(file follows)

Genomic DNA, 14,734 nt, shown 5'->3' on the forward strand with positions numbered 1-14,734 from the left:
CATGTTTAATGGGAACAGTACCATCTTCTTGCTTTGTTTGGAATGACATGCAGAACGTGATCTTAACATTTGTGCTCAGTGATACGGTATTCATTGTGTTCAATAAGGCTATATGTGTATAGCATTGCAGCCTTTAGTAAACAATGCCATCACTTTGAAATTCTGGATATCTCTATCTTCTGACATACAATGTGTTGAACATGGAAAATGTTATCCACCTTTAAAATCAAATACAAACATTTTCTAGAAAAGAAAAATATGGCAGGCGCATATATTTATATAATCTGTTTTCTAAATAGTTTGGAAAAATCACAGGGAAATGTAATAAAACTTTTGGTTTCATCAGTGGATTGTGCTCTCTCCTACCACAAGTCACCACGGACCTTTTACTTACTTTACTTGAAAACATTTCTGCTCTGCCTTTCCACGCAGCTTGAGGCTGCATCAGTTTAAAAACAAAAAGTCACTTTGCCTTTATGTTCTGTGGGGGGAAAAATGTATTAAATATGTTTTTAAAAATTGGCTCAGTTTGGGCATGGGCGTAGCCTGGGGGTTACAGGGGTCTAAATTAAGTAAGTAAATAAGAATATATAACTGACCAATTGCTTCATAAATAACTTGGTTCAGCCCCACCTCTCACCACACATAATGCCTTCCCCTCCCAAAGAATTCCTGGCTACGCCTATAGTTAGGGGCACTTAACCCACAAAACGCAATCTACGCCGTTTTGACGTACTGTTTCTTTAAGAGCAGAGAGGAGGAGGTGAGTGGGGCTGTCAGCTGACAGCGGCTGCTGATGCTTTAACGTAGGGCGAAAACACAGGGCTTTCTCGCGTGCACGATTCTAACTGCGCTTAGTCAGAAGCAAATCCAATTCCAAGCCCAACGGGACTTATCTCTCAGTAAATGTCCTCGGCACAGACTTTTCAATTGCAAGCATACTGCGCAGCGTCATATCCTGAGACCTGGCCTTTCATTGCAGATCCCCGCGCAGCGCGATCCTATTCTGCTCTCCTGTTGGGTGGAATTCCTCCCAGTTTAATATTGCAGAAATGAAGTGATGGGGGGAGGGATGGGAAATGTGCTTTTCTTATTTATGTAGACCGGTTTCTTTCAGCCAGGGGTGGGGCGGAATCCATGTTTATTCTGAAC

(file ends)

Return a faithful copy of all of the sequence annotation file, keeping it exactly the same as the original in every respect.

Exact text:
Genomic DNA, 14,734 nt, shown 5'->3' on the forward strand with positions numbered 1-14,734 from the left:
CATGTTTAATGGGAACAGTACCATCTTCTTGCTTTGTTTGGAATGACATGCAGAACGTGATCTTAACATTTGTGCTCAGTGATACGGTATTCATTGTGTTCAATAAGGCTATATGTGTATAGCATTGCAGCCTTTAGTAAACAATGCCATCACTTTGAAATTCTGGATATCTCTATCTTCTGACATACAATGTGTTGAACATGGAAAATGTTATCCACCTTTAAAATCAAATACAAACATTTTCTAGAAAAGAAAAATATGGCAGGCGCATATATTTATATAATCTGTTTTCTAAATAGTTTGGAAAAATCACAGGGAAATGTAATAAAACTTTTGGTTTCATCAGTGGATTGTGCTCTCTCCTACCACAAGTCACCACGGACCTTTTACTTACTTTACTTGAAAACATTTCTGCTCTGCCTTTCCACGCAGCTTGAGGCTGCATCAGTTTAAAAACAAAAAGTCACTTTGCCTTTATGTTCTGTGGGGGGAAAAATGTATTAAATATGTTTTTAAAAATTGGCTCAGTTTGGGCATGGGCGTAGCCTGGGGGTTACAGGGGTCTAAATTAAGTAAGTAAATAAGAATATATAACTGACCAATTGCTTCATAAATAACTTGGTTCAGCCCCACCTCTCACCACACATAATGCCTTCCCCTCCCAAAGAATTCCTGGCTACGCCTATAGTTAGGGGCACTTAACCCACAAAACGCAATCTACGCCGTTTTGACGTACTGTTTCTTTAAGAGCAGAGAGGAGGAGGTGAGTGGGGCTGTCAGCTGACAGCGGCTGCTGATGCTTTAACGTAGGGCGAAAACACAGGGCTTTCTCGCGTGCACGATTCTAACTGCGCTTAGTCAGAAGCAAATCCAATTCCAAGCCCAACGGGACTTATCTCTCAGTAAATGTCCTCGGCACAGACTTTTCAATTGCAAGCATACTGCGCAGCGTCATATCCTGAGACCTGGCCTTTCATTGCAGATCCCCGCGCAGCGCGATCCTATTCTGCTCTCCTGTTGGGTGGAATTCCTCCCAGTTTAATATTGCAGAAATGAAGTGATGGGGGGAGGGATGGGAAATGTGCTTTTCTTATTTATGTAGACCGGTTTCTTTCAGCCAGGGGTGGGGCGGAATCCATGTTTATTCTGAAC